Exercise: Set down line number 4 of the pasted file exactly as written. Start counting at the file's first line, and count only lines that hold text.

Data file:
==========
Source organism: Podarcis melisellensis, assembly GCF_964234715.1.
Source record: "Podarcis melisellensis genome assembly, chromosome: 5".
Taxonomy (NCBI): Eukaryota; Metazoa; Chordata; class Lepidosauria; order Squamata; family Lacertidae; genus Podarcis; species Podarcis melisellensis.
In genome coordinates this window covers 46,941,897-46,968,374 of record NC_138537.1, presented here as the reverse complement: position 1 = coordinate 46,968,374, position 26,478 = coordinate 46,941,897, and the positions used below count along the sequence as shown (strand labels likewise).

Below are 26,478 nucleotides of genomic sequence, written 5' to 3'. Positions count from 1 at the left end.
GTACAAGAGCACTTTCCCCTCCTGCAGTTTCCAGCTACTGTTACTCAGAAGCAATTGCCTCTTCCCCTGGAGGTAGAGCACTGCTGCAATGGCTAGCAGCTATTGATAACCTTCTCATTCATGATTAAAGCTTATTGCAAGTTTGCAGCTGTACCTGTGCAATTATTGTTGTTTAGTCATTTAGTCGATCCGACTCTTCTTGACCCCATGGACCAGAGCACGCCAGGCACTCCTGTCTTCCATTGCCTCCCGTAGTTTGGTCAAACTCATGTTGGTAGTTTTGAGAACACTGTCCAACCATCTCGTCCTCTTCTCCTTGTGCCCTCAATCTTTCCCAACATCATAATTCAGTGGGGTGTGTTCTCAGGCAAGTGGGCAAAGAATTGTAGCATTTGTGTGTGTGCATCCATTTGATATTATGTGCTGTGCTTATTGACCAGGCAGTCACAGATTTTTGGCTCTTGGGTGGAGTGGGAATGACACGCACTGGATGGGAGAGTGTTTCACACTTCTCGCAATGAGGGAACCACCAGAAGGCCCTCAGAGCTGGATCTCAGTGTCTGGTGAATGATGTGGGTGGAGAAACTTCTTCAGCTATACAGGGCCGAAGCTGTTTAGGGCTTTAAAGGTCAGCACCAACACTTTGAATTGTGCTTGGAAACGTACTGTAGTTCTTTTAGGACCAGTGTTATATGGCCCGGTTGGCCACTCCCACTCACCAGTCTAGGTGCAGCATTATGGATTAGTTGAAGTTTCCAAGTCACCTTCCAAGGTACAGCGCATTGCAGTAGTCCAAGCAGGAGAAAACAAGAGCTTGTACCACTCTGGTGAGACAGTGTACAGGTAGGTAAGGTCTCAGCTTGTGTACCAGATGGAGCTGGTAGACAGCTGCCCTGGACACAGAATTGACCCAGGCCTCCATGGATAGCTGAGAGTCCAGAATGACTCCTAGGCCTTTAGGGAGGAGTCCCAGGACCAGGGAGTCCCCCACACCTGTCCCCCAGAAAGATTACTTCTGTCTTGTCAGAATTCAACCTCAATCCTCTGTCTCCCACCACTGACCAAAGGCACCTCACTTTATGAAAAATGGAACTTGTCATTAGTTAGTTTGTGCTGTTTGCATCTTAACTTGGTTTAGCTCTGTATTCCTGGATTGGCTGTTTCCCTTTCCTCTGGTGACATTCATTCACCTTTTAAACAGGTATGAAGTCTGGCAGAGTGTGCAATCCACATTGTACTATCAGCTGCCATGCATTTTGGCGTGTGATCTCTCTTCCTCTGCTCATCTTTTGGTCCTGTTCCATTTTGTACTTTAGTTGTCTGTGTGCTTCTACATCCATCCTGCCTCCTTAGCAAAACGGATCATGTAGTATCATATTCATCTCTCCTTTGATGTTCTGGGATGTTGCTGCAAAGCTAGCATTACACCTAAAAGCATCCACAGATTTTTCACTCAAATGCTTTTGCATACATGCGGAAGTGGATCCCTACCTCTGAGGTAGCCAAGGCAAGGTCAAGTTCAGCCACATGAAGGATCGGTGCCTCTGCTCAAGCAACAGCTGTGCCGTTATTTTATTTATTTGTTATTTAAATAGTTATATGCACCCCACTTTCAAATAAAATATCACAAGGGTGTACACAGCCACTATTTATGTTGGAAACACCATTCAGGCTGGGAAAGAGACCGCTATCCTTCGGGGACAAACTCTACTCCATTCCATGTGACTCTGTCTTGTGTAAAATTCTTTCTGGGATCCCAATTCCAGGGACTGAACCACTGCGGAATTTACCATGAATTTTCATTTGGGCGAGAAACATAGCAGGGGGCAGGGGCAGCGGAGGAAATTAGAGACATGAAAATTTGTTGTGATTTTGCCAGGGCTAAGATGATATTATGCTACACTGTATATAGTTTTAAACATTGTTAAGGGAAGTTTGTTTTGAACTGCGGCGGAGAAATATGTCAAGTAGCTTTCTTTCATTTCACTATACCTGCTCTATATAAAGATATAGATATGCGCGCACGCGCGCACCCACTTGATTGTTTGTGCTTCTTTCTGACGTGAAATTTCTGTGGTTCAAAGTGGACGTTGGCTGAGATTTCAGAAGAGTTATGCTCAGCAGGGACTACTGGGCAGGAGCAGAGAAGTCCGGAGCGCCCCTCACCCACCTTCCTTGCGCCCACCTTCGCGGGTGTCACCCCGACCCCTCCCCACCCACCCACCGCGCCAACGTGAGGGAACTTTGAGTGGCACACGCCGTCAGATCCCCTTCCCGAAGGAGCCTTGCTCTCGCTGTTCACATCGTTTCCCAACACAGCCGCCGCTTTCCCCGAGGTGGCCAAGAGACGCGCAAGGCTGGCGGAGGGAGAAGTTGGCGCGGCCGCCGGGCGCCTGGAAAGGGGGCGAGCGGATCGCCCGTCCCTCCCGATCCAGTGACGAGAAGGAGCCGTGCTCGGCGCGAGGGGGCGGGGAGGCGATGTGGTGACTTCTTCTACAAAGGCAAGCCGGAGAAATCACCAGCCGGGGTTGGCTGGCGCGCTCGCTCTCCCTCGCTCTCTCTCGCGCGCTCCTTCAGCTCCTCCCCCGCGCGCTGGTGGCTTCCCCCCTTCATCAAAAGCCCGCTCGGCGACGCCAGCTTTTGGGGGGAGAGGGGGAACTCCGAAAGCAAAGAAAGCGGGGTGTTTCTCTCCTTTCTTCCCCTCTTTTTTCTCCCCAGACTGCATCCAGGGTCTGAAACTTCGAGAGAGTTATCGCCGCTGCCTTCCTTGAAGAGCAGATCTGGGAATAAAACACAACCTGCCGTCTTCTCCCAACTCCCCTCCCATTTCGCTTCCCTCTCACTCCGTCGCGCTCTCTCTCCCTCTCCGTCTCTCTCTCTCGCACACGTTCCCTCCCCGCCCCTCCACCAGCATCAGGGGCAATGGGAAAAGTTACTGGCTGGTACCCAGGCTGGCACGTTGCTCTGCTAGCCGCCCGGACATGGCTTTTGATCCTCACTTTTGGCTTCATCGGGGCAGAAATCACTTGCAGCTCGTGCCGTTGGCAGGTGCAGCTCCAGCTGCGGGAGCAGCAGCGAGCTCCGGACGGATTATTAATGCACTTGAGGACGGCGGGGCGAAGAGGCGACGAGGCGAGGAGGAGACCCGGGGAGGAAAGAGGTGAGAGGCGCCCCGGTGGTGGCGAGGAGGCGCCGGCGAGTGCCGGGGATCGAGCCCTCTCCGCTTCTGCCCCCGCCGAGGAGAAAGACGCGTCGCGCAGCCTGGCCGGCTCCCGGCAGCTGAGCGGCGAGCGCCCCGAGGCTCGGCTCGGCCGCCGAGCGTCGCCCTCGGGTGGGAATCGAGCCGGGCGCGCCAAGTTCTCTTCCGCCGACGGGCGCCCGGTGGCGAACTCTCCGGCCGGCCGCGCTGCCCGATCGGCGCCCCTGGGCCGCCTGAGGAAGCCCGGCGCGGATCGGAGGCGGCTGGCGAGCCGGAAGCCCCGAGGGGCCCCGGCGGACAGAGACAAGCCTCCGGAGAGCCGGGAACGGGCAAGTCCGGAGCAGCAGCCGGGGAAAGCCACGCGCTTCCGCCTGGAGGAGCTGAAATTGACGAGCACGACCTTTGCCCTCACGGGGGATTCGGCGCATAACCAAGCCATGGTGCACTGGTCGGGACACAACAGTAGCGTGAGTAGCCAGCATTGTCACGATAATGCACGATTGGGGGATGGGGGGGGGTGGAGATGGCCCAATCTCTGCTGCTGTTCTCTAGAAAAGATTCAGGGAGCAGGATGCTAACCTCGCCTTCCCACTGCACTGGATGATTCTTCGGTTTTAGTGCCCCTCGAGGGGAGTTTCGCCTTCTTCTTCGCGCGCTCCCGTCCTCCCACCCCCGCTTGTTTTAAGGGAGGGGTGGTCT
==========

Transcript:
In genome coordinates this window covers 46,941,897-46,968,374 of record NC_138537.1, presented here as the reverse complement: position 1 = coordinate 46,968,374, position 26,478 = coordinate 46,941,897, and the positions used below count along the sequence as shown (strand labels likewise).